A company that has produced an atomic wristwatch accurate to one second in a thousand years has turned to crowdfunding site Kickstarter to help bring the technology to market.
Created by entrepreneur and clocksmith John Patterson and his Bathys Hawaii watch company, the Cesium 133 is more accurate by three orders of magnitude than the technologies currently used in wristwatches
Each second is measured in accordance with the International System of Units by it dividing precisely into 9,192,631,770 vibrations of the cesium 133 atom.
Patterson is now hoping to raise $42,000 (£25,100) in funding through Kickstarter in order to further the development of what he hails as a "breakthrough in timekeeping".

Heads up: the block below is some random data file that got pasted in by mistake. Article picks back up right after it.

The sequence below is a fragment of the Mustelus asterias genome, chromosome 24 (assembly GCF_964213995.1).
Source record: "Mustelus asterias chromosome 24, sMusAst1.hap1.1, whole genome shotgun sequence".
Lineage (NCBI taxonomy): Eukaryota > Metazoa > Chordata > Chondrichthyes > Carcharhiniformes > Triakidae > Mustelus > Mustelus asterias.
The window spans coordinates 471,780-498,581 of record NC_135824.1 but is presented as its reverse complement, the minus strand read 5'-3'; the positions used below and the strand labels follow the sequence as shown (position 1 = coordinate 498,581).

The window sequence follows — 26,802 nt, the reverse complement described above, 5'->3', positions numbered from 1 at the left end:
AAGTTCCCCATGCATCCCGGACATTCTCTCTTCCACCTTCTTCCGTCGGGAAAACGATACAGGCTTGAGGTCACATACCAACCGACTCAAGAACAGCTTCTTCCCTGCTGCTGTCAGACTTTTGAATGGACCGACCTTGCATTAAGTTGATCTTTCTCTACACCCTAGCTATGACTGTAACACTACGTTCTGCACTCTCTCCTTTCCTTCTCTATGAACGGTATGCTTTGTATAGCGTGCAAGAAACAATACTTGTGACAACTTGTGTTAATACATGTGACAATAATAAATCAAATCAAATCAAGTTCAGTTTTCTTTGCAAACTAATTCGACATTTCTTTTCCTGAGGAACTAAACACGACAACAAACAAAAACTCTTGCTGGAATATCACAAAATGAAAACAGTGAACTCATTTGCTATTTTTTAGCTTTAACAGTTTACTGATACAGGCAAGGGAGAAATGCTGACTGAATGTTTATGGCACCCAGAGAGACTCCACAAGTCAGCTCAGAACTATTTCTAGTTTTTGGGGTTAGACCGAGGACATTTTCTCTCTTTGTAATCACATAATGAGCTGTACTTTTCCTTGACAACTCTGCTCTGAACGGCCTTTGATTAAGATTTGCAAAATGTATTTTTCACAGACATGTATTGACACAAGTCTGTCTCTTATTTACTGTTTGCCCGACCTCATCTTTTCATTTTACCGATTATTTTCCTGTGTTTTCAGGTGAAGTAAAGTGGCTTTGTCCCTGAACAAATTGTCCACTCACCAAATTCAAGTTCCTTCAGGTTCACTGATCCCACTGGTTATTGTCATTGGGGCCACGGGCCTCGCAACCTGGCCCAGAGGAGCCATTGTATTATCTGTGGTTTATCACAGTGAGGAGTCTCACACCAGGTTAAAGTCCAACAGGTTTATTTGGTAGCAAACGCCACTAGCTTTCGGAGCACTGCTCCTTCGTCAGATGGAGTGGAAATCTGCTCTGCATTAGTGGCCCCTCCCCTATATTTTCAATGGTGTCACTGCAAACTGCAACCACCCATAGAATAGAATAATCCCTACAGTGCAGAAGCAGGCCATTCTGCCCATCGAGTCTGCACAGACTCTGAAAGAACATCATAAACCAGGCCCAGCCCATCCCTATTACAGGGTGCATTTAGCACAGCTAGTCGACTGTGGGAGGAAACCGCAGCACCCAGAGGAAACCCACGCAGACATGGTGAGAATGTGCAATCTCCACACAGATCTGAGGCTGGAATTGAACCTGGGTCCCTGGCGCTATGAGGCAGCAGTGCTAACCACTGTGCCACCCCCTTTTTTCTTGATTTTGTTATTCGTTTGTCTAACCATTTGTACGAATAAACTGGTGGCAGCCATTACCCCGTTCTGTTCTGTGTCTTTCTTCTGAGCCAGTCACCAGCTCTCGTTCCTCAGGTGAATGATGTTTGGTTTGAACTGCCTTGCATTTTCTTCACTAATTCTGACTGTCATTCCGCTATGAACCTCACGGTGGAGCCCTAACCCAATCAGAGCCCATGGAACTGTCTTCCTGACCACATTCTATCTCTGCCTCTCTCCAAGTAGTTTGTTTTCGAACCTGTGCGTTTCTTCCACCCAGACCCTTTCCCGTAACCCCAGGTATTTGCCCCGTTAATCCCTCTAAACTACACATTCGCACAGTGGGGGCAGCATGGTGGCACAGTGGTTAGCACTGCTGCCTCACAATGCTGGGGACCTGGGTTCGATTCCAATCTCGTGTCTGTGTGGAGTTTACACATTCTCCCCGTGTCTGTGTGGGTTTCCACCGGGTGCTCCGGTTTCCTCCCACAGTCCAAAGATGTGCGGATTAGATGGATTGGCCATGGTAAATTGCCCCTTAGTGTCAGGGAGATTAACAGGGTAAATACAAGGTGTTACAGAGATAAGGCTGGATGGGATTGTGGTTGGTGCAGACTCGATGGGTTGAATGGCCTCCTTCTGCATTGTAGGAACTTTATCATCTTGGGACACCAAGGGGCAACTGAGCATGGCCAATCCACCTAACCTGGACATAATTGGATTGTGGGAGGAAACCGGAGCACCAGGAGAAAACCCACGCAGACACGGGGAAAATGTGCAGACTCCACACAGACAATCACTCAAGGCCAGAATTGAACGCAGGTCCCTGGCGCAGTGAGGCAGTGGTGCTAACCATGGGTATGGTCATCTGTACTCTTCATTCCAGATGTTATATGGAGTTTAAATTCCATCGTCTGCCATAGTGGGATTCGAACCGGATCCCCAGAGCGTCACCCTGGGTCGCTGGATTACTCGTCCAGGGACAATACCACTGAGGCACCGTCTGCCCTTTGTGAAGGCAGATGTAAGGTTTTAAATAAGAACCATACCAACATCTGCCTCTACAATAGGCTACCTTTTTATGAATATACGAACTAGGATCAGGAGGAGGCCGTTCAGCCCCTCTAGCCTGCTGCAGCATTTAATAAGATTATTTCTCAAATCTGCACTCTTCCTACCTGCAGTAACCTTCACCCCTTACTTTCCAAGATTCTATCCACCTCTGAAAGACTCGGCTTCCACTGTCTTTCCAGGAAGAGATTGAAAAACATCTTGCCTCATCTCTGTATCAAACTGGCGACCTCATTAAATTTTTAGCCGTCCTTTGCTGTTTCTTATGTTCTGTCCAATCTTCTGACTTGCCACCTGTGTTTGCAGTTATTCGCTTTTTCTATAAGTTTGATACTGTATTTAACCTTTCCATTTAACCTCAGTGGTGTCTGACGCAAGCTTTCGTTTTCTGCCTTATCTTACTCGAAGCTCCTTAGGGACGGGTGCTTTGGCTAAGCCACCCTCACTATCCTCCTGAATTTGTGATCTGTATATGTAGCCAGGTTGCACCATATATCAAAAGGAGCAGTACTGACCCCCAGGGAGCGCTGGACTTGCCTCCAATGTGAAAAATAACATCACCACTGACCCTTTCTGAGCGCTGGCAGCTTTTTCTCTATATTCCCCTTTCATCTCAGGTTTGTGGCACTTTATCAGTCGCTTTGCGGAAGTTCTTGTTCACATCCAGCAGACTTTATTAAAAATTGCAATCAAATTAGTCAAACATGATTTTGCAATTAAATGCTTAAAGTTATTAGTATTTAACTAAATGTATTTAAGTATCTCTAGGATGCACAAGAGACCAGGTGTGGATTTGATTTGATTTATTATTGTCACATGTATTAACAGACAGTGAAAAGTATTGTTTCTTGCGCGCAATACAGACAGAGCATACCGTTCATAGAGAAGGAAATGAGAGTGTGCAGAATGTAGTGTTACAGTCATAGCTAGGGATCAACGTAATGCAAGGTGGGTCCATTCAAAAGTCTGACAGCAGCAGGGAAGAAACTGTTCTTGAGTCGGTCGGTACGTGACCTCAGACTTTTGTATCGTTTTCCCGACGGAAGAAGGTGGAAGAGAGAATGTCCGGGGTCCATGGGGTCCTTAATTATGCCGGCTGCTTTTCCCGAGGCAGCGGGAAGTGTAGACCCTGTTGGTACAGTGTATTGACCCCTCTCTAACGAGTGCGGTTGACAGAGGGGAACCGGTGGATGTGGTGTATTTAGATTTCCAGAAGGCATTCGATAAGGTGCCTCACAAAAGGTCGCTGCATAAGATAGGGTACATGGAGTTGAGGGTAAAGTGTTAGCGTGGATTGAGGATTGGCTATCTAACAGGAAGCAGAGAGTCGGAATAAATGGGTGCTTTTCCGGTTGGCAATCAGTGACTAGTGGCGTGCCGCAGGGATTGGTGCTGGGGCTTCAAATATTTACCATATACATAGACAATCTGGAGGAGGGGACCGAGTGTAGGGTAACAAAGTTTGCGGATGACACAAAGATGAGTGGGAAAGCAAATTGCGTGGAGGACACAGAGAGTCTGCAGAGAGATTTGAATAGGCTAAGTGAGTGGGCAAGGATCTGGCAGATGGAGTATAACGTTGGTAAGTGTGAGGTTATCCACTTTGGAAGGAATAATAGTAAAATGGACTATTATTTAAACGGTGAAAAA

"It's the world's most accurate wristwatch," Patterson said. "The chip inside of it has all the workings of a real atomic clock and it all just runs on rechargeable batteries."
Less than two days after the campaign launched over half of the target amount has already been pledged.
Timekeeping of the future
While the "revolutionary" chip-scale atomic clock (CSAC) is still a relatively large piece of technology for a wristwatch, Patterson believes that as the technology develops, the size will decrease.
"People have made fun of its size, but it's a prototype," he said. "If you think about what cell phones were when they first came out, they were huge.
"We are anticipating that the chips will get smaller and certainly compared to (the prototype) our next production piece will be considerably slimmer."
Only between six and 10 of the Cesium 133 atomic watches will be created in the first production run, each costing $6,000.
"What you're going to see is this technology becoming common place, maybe ten years from now, but there is only one first one and the Cesium 133 is it."